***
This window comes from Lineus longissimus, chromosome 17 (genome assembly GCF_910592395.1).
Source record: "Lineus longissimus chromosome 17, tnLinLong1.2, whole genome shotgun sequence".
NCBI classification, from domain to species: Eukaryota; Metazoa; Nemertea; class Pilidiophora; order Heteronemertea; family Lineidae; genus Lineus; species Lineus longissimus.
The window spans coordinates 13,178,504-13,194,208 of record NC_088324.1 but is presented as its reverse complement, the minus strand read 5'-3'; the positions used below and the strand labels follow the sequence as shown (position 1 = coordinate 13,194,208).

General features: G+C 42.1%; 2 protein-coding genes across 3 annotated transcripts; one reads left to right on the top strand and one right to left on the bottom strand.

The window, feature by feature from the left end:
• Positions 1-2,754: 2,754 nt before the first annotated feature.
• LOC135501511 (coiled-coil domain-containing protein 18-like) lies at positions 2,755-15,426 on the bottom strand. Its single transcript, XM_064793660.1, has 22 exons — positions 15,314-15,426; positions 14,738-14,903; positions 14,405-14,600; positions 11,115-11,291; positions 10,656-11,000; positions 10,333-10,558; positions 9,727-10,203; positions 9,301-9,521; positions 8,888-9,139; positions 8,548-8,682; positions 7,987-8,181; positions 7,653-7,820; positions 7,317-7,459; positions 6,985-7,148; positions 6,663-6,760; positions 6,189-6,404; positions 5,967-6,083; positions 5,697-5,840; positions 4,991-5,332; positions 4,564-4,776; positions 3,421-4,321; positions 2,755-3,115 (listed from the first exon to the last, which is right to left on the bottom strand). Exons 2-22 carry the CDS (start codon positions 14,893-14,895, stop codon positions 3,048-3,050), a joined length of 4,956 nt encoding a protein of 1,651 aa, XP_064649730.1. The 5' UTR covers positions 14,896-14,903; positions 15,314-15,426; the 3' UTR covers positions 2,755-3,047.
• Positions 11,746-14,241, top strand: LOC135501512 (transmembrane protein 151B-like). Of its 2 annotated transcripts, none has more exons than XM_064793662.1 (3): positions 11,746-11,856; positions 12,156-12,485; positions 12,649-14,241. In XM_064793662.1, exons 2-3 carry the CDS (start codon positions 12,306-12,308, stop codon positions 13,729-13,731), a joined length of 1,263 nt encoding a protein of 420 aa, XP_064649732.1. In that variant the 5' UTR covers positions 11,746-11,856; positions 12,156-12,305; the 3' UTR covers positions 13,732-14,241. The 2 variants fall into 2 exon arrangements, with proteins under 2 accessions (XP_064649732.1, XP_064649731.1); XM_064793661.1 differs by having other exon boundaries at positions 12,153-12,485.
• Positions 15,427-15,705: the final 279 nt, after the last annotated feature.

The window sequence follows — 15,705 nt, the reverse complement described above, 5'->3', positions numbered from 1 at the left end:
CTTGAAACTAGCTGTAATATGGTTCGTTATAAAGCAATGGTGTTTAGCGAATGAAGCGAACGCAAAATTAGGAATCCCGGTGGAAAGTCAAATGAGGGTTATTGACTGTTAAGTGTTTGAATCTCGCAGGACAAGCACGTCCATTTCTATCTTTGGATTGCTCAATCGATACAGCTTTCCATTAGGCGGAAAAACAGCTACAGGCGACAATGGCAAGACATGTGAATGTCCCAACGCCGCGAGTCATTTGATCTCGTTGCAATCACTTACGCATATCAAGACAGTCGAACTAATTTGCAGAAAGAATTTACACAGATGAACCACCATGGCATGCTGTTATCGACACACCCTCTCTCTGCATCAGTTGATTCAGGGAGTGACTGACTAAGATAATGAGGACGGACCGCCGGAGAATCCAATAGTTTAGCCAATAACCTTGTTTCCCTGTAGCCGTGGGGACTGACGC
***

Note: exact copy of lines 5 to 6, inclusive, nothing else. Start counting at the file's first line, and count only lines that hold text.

General features: G+C 42.1%; 2 protein-coding genes across 3 annotated transcripts; one reads left to right on the top strand and one right to left on the bottom strand.

The window, feature by feature from the left end: